iii. When structure contour maps are to be prepared from subsurface geology (sub-
crop map), the necessary data should include the location of the drill holes,
altitude of the drill site relative to the mean sea level and depth of the key bed
from the top of the well, or perhaps, if the key bed is not reached, the vertical
distance of the key bed below some recognisable bed.
iv. A suitable structure contour interval should be selected to depict the
structure. The interval selected should depend on :
a. The density of control points available. (There should be more contours when
more data are available).
b. The steepness of the dips involved. (Use a smaller contour interval for
gentle dips than for steep dipping structures).
c. The scale of the map. (The contour interval should be decreased as the size
oft he map increases.)
d. Accuracy of the elevations. (The contour interval should be greater than the
limits of error involved).
v. Before starting to contour a sheet, the values of the points of control
should be examined, and areas and alignments of the highest and lowest values
should be determined by comparison. Usually, it is advantageous to begin the
contouring at these localities.
vi. Control points scattered at random are seldom aligned along the strike or
along the true dip. Oblique alignments are liable to give erroneous impressions of
the true dip and strike. Therefore, the sheet should be studied for pairs of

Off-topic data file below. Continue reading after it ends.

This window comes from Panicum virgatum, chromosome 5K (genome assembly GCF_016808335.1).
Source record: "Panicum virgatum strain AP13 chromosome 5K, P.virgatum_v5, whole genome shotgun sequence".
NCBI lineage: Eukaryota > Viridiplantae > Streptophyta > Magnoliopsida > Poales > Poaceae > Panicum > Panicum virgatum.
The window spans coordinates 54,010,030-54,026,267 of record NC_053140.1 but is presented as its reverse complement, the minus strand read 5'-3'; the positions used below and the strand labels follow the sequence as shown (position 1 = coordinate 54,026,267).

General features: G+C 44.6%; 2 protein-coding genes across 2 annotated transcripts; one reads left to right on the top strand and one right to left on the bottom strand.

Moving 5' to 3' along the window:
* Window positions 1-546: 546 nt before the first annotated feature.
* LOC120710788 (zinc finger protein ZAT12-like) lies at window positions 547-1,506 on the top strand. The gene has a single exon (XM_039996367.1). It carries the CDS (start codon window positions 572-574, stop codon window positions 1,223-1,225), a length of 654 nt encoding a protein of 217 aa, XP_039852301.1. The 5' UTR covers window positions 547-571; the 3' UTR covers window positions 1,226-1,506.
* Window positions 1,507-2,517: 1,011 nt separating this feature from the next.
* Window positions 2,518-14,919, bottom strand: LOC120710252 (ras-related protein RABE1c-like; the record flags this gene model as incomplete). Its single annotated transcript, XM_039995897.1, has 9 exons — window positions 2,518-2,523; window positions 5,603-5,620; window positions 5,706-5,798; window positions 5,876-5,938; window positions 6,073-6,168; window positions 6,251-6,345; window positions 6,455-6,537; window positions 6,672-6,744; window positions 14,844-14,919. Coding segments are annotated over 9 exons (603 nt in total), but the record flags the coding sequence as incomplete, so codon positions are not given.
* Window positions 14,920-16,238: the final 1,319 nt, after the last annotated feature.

control point having nearly the same values or maximum differences in values per
unit of distance.
vii. The control points with equal elevations should be joined by smooth lines.
Every contour line must pass between these points, whose elevation values are
higher; and lower respectively, than that of the contour.
viii. If, of the two adjacent control points one has higher altitude than a
particular contour value chosen and the other has a lower value, interpolate the
distance proportionately between the pair or points to determine the position,
which will be taken by the required contour line. It is desirable to maintain an
equal contour spacing (constant dip) and make only gradual changes in strike unless
the contour data forces rapid changes in strike and dip.
ix. A contour line must not cross over itself or any other contour with the
exception of overturned or recumbent folds and reverse faults. Contours may
converge into a single line to represent vertical surfaces, faults or other lateral
rates of change that are too high to accommodate individual contours on the scale
of the map. Usually contours are not shown for that portion of a datum surface
lying below a thrust sheet or lower limb of the recumbent fold. These hidden
portions may be shown as dotted or dashed lines.
x. When the range of value is large so that many contours must be drawn, every
fifth contour should be heavier than the others.
xi. Contour should be numbered in such a way that the figures are evenly
distributed over the map.

2.4. Interpretation of Structure Contour Maps

Before interpretation of the structure contour map starts, one should have good
idea of the regional geology of the area being worked and of the type of structures
involved. It is important to appreciate the manner in which structural features are
expressed on maps so that the configuration of the contoured surface can be
visualized quickly from the map. Individual contours have different shapes and they
give rise collectively to many different contour patterns. The variation in form
and patterns of contours may be studied in terms of contour interval (i.e. the
difference in height between the contours) and contour spacing (i.e. distance
between adjacent contours on a map). These two give the structural gradient that is
the measure .of the angle of dip of the contoured surface. Closely spaced contours
indicate a steep slope whereas widely spaced contours indicate a gentle slope. The
shapes of contours may be straight concave or convex in their finest details. If an
area is entirely enclosed by one or more contours, it is known as a closed